This relationship has been two years of nonstop travel. It's incredible, luxurious, an absolute privilege, and at times overwhelming. I have learned so much about myself and what luxury means to me, because luxury travel is like every other travel--it's what you make it.
The experience of luxury will not be guaranteed by any hotel, no matter how expensive it is. (In fact, I find many luxury hotels have dysfunctional design which looks good and performs terribly.) Luxury is an experience I must plan for and provide to myself.
Here's how I do that:
When I pack, I think about my own comfort. I pack comfortable clothes which make my body feel good. I pack to have a pretty consistent "uniform" given what the weather will be. I try to pack 4 or fewer pairs of shoes, usually including some slippers or uggs for cozy times.
I pack with packing cubes, and I always pack bags to use on my trip. Bags are super easy to pack for travel, and make a huge difference in my experience of travel. I keep a foldable reusable shopping bag with me at all times, extra packing cubes and dry bags for laundry sequestering, and foldable backpacks for adventuring. If we are renting a car at our destination, the giant ikea bag always comes in handy.
I've never packed a blanket or towel and regretted it, either. I always have my 3 Yard Wrap from Bleusalt because it's enormous and stretchy and soft. It's a comfort item, my pillow and my blanket on the plane, and a fashionable scarf/wrap. This last time, I traveled to a friend's lake house, and I brought that as well as a giant beach blanket/towel, and I used both every day. Having something that is MINE matters to me, as a homebody. Don't skip the non-clothing items, especially if you're gone more than 4 days.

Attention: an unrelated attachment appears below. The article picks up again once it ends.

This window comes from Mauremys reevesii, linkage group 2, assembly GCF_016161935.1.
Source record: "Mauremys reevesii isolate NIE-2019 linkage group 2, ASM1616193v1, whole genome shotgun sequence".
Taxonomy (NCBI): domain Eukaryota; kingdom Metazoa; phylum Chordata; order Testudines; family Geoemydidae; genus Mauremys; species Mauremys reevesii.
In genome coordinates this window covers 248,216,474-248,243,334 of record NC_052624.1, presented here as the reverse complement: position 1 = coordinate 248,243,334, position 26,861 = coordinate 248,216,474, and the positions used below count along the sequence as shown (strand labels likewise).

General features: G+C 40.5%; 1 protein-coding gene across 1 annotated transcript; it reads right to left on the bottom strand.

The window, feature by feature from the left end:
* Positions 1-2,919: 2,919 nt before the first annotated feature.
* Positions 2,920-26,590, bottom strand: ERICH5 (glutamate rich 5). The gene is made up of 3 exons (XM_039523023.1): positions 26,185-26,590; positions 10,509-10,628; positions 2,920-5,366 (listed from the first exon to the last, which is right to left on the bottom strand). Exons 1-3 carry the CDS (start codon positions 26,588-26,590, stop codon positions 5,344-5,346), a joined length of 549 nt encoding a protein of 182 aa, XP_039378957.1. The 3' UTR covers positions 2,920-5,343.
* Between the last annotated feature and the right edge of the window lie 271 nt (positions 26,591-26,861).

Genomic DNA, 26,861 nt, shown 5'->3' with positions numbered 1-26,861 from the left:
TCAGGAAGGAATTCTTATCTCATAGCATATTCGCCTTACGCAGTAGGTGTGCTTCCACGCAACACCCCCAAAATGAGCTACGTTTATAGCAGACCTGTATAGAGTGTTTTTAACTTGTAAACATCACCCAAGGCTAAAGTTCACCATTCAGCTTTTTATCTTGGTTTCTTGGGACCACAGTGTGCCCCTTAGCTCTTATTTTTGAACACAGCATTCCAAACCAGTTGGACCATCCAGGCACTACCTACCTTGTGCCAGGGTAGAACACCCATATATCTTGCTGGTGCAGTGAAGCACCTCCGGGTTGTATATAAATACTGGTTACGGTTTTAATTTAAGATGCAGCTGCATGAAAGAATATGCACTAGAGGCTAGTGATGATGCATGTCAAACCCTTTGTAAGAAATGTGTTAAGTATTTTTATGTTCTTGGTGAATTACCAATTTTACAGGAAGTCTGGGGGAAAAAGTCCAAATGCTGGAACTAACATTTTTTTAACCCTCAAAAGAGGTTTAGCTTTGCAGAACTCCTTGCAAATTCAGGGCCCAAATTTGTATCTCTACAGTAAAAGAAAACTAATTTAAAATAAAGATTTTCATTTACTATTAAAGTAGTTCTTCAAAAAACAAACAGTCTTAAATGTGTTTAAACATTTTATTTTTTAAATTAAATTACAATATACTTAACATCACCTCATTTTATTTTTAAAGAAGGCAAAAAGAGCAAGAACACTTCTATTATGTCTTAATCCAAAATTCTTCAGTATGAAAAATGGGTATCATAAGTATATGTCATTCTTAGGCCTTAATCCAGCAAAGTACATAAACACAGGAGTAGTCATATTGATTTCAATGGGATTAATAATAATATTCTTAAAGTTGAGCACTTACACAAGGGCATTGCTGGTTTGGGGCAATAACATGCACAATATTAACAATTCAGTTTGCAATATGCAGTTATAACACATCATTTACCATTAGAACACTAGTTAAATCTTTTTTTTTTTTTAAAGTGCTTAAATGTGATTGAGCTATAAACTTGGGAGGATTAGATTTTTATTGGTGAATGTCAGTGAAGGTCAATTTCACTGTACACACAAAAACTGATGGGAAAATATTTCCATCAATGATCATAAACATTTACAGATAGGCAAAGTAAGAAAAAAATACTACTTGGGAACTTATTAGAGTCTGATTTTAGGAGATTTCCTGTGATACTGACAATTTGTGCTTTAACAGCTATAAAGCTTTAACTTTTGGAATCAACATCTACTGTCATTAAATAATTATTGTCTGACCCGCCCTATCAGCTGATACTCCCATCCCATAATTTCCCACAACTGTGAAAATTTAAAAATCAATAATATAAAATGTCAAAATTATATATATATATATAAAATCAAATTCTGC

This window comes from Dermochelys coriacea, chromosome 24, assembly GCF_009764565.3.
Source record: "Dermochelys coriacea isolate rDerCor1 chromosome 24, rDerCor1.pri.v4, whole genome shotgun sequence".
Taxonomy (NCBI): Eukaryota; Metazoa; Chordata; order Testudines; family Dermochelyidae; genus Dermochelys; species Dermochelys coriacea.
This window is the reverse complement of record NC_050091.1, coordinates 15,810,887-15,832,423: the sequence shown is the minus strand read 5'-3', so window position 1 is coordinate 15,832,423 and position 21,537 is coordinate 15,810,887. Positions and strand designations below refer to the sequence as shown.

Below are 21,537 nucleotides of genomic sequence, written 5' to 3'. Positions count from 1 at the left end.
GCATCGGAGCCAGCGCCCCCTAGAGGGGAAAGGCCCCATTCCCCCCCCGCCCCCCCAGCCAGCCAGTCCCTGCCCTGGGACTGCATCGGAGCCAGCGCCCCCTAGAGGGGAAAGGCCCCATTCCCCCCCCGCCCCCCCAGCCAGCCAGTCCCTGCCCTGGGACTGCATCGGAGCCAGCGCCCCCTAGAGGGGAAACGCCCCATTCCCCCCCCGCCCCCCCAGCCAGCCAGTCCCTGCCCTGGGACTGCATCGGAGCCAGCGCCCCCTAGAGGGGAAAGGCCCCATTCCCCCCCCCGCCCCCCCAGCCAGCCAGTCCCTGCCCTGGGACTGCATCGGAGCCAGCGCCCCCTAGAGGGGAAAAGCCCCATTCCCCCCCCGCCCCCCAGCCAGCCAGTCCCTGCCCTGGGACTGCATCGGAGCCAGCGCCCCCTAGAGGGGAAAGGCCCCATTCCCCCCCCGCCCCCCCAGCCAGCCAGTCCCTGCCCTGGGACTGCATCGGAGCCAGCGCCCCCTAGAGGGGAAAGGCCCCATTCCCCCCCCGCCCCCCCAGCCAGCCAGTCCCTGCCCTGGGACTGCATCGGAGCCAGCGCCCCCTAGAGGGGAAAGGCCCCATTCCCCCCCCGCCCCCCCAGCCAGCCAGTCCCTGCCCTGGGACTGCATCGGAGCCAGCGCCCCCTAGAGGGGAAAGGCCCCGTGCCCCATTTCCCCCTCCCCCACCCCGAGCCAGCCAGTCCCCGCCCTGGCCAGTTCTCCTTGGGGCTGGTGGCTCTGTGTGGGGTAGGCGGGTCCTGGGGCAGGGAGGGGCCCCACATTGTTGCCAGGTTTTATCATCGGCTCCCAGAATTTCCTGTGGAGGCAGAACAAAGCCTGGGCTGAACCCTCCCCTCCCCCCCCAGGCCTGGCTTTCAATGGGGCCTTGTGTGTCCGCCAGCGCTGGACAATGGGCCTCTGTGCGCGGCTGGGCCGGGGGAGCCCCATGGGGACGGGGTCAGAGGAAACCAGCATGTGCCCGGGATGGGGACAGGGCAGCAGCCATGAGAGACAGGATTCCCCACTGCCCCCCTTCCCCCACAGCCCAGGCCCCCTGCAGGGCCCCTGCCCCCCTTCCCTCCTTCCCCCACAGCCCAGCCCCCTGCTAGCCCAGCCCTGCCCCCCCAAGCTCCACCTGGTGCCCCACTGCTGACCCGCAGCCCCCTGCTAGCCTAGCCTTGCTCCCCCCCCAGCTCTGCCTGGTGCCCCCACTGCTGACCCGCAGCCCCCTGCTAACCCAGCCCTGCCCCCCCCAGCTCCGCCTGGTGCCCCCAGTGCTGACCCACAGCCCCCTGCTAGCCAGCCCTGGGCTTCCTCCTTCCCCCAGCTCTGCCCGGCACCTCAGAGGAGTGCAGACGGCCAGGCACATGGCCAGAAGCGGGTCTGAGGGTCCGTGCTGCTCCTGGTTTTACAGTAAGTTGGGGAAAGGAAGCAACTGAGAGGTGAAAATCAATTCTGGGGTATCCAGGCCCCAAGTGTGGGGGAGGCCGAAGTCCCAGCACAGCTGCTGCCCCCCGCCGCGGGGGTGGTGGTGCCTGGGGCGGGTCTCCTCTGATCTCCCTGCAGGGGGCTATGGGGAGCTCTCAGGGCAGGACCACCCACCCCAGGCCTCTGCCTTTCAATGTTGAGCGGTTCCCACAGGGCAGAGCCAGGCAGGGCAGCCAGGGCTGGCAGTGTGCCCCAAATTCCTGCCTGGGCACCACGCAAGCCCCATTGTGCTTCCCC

It's helped me a lot to streamline my packing and make lists ahead of time, because now I don't pack too far in advance. When I traveled less frequently, I could afford three days of obsessing over what to pack before a trip. Now I either make a list or drop the thoughts about what to pack until the night before or the morning of. I keep packing cubes in each suitcase in accordance with what the suitcase will hold, and I keep a second set of toiletries all together that I can add to and drop in my bag.
For mobile work, I stock my backpack like a mobile office. I love working analogue, so that usually means there are a bunch of colorful pens and markers, a journal, a notebook, some index cards, and my laptop. I keep a pen case with each backpack, with coordinating colors in each case.
I also pack some food and exercise items, and I'll talk more about those further on.
I don't pack too soon, but I also don't pack too late! It's important to me to return to a clean house, so I always leave at least an hour to tidy and put the house right before leaving, but after I'm fully packed.
The mindset I bring to my travel is super important. When I travel with my partner, I get to be my most surrendered. He keeps track of all of the timing, orders us cars, keeps reservations, etc, and I just have to float along. Without him, I try to create this as much as possible for myself. This is one of those things that's heavy only based on how you carry it. Whenever I feel overwhelmed traveling alone, I take a deep breath, look at my community around me, and invite some magic. I allow that travel will feel easy and magical, and when I notice my own stress interfering with that, I calm down.